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Saturday, February 04, 2006

Dodgy Translations

Hedgehog with snorkel and flippers

A XXX rated salad, a submarine hedgehog and a herd of 5,000 bison rampaging across England's New Forest ... What are these? The latest Sun headlines? Monty Python story lines? No, just the world bent out of shape by linguistic error.

By popular demand, well, OK, one request, I thought I would share with you some of my favorite moments from my linguistic clanger collection. Actually, I don't believe the list is that enviable, but these have caused the odd giggle.

Is that a chicken in your salad, or are you just pleased to see me?

As you may (or may not) know, MOST of the time you can safely change a masculine word in Spanish (one that ends in an O) into it's feminine equivalent, simply by changing the last letter to an A. Of course, there are exceptions to this.

So there was the time that a friend of a friend once asked her future mother-in-law for "ensalada de polla". Ensalada (salad) is OK. Pollo is chicken. Unfortunately, polla is not hen, that's gallina. Polla is a part of the male anatomy that one does not normally eat as part of a light summer lunch. At least not in company of one's future mother-in-law. :)

Screwing with the natural habitat ...

One of my favourite linguistic clangers comes from my days at the newspapers.

What animal is spiky and does a lot of damage to the seabed?

A scuba diving hedgehog, maybe? Well, only maybe. The story, which originally ran in the local Spanish press, talked about the plague of erizo that were damaging the seabed around the south of the island, and indeed erizo is the Spanish word for hedgehog.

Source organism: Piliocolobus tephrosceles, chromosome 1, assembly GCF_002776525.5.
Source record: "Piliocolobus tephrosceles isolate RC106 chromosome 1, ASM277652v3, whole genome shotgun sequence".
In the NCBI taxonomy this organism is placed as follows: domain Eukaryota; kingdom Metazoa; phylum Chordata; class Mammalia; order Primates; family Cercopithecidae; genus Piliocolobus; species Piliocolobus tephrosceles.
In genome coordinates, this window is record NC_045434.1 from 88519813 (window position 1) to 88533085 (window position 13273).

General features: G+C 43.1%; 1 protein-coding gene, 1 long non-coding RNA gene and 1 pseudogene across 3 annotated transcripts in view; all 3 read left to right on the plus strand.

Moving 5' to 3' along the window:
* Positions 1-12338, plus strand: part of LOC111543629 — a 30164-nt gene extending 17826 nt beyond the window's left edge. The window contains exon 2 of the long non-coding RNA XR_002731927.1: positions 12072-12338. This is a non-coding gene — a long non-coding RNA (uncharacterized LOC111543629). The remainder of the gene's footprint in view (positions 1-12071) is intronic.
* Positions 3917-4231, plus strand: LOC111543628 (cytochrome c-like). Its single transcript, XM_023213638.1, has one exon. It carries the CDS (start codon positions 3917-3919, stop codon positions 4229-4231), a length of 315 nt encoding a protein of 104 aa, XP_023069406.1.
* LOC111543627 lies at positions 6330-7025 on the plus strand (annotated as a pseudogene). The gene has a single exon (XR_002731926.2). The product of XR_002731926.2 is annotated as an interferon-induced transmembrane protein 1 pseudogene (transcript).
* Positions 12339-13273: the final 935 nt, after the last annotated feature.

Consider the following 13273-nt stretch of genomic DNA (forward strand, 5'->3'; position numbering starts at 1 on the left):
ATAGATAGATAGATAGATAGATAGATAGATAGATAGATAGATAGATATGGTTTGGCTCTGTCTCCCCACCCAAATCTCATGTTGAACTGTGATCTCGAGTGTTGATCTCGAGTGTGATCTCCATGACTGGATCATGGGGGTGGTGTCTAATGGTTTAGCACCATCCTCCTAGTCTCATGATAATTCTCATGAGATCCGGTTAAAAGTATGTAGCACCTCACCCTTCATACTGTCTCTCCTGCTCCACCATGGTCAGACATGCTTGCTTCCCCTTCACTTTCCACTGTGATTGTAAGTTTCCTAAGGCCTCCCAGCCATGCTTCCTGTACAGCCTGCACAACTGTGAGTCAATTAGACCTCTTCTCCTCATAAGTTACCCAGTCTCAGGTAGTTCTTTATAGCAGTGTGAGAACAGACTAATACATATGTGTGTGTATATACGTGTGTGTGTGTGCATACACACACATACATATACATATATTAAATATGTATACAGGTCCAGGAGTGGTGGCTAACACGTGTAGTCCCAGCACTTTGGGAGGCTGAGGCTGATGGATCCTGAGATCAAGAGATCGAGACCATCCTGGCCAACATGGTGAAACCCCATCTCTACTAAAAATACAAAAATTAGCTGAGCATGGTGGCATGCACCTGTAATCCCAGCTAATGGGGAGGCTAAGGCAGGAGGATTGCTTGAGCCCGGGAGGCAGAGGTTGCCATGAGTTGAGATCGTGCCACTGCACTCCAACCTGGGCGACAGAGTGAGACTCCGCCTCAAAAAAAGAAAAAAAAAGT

But, I had never seen a hedgehog in the south of Tenerife anywhere, much less in the sea (we do have 'em, on land, in the north), so out came the dictionary. Ah, erizo is also the translation of sea urchin, so that would be our plague. Logical really, both being spiky.

(In English, sea urchins are called sea urchins because hedgehogs used to be called urchins until the 15th Century. So sea urchins are basically ocean hedgehogs!)

This isn't a problem, in context, but it does mean that you have to read the entire context to get the right animal. The funny part is that one of the other English language newspapers obviously didn't read the entire context, because, a couple of weeks after this, their translation of the story appeared, complete with a picture of a hedgehog.

Theirs didn't have a snorkel though!

But, to be fair, even the professionals have off days.

Spanish national news agency EFE used to provide the newspaper I worked for with stories translated into English. One alarming report claimed that a herd of some 5,000 BISON were laying waste to the New Forest in the south of England. This caused us a laugh, but we knew what the problem was. In Spanish, B's are pronounced a bit like V's and vice versa.

What was really running around the south of England in its thousands were VISÓN, which when translated into English are MINK, let out of a fur farm by animal activists. Still damaging pests, but I think you'd notice the difference if you met one.

As luck would have it on this occasion, we had "our man on the spot", no more than a few hundred yards from a cattle grid into the forest, in New Milton. My late father; always a man capable of maturely assessing a situation and acting accordingly. He did indeed report the sighting of one bison in the vicinity. In the bathroom: a wash hand bison (basin).